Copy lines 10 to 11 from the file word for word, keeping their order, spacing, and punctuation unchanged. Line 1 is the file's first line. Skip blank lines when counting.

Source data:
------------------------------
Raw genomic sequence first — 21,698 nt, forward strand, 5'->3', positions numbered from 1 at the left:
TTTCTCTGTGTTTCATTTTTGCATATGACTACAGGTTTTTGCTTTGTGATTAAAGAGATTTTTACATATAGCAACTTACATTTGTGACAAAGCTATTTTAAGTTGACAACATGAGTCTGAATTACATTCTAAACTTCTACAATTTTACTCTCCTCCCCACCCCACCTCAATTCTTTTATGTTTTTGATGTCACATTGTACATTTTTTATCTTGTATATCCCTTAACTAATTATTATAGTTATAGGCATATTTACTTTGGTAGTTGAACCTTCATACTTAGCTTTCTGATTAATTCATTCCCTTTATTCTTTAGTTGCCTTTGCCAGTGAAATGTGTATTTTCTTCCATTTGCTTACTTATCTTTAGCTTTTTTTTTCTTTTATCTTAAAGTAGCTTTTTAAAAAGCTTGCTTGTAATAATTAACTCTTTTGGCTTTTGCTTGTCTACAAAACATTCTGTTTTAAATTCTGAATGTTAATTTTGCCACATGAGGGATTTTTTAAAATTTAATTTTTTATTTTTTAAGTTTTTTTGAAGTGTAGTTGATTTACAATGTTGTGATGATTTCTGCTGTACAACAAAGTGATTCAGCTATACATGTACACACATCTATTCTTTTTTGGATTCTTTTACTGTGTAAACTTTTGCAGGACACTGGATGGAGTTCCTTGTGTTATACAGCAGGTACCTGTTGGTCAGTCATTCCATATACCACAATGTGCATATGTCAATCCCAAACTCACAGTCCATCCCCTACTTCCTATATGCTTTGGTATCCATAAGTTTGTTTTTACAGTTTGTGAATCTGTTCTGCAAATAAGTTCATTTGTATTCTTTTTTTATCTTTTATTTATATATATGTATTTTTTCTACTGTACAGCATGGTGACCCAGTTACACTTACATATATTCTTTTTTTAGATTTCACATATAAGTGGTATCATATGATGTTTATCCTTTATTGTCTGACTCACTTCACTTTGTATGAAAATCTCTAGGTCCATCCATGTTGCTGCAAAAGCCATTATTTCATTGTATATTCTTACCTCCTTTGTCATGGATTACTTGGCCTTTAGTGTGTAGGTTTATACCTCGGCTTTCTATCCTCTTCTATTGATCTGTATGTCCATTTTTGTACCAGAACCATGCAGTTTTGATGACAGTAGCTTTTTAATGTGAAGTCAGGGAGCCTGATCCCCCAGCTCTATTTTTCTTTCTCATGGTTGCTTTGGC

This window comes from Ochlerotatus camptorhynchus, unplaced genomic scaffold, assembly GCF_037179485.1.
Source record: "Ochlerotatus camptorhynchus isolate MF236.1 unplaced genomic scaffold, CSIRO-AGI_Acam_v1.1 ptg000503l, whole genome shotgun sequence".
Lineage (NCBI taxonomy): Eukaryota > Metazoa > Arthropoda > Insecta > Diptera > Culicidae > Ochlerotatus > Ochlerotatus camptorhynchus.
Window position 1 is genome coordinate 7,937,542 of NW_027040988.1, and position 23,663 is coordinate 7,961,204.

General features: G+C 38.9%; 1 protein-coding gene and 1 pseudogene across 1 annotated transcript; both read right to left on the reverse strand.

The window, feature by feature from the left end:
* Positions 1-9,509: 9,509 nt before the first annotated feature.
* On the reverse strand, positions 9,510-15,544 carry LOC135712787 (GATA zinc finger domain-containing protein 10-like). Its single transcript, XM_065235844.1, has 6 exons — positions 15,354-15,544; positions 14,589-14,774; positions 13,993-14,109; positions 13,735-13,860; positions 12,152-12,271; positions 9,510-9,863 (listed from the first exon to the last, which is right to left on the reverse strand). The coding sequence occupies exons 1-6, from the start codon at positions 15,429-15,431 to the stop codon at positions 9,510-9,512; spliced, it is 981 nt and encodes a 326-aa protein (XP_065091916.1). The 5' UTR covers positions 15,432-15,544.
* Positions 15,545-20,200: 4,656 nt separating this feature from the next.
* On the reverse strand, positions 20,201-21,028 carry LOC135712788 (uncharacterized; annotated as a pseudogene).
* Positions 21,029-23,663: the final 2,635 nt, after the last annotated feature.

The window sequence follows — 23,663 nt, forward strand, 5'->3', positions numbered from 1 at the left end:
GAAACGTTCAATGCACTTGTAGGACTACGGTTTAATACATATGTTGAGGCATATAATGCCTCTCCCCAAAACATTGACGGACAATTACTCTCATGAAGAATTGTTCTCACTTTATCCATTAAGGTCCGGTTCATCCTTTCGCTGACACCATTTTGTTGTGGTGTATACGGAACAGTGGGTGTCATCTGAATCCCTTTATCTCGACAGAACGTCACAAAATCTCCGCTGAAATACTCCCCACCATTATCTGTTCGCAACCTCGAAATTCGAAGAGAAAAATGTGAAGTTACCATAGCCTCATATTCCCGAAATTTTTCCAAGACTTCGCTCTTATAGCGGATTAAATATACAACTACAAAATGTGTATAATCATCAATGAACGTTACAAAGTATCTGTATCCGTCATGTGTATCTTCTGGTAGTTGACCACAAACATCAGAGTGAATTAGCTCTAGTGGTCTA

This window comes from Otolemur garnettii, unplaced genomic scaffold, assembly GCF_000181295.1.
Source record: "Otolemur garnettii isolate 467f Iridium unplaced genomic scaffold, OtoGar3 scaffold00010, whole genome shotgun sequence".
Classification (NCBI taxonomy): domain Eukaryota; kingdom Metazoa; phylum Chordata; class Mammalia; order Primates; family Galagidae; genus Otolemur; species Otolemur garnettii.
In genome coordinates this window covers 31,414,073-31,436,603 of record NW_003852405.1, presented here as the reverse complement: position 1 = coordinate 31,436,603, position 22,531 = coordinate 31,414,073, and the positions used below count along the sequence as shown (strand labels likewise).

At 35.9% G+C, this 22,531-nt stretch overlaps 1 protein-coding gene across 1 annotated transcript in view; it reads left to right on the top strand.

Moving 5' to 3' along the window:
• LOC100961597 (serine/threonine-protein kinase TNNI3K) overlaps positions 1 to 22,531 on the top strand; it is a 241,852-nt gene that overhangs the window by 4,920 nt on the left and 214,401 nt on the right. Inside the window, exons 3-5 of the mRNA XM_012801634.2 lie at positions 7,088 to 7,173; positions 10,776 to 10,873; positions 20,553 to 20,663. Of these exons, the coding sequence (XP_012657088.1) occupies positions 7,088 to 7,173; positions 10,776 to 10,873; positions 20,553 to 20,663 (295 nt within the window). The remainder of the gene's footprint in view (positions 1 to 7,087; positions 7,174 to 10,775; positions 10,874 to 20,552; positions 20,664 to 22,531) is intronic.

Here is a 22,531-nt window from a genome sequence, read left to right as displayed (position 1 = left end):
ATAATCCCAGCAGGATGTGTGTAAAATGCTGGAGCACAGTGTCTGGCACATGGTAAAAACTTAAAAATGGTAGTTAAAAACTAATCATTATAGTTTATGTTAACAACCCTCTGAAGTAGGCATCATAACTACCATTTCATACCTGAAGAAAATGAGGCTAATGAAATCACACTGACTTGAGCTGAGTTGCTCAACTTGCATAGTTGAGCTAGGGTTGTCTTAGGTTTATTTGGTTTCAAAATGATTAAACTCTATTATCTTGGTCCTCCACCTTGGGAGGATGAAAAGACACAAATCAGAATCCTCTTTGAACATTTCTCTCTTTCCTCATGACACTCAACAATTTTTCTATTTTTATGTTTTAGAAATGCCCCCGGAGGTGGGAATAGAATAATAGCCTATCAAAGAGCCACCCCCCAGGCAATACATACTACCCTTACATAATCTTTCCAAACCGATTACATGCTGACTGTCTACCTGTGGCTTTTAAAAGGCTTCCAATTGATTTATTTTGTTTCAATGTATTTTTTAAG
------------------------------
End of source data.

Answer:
* On the reverse strand, positions 9,510-15,544 carry LOC135712787 (GATA zinc finger domain-containing protein 10-like). Its single transcript, XM_065235844.1, has 6 exons — positions 15,354-15,544; positions 14,589-14,774; positions 13,993-14,109; positions 13,735-13,860; positions 12,152-12,271; positions 9,510-9,863 (listed from the first exon to the last, which is right to left on the reverse strand). The coding sequence occupies exons 1-6, from the start codon at positions 15,429-15,431 to the stop codon at positions 9,510-9,512; spliced, it is 981 nt and encodes a 326-aa protein (XP_065091916.1). The 5' UTR covers positions 15,432-15,544.
* Positions 15,545-20,200: 4,656 nt separating this feature from the next.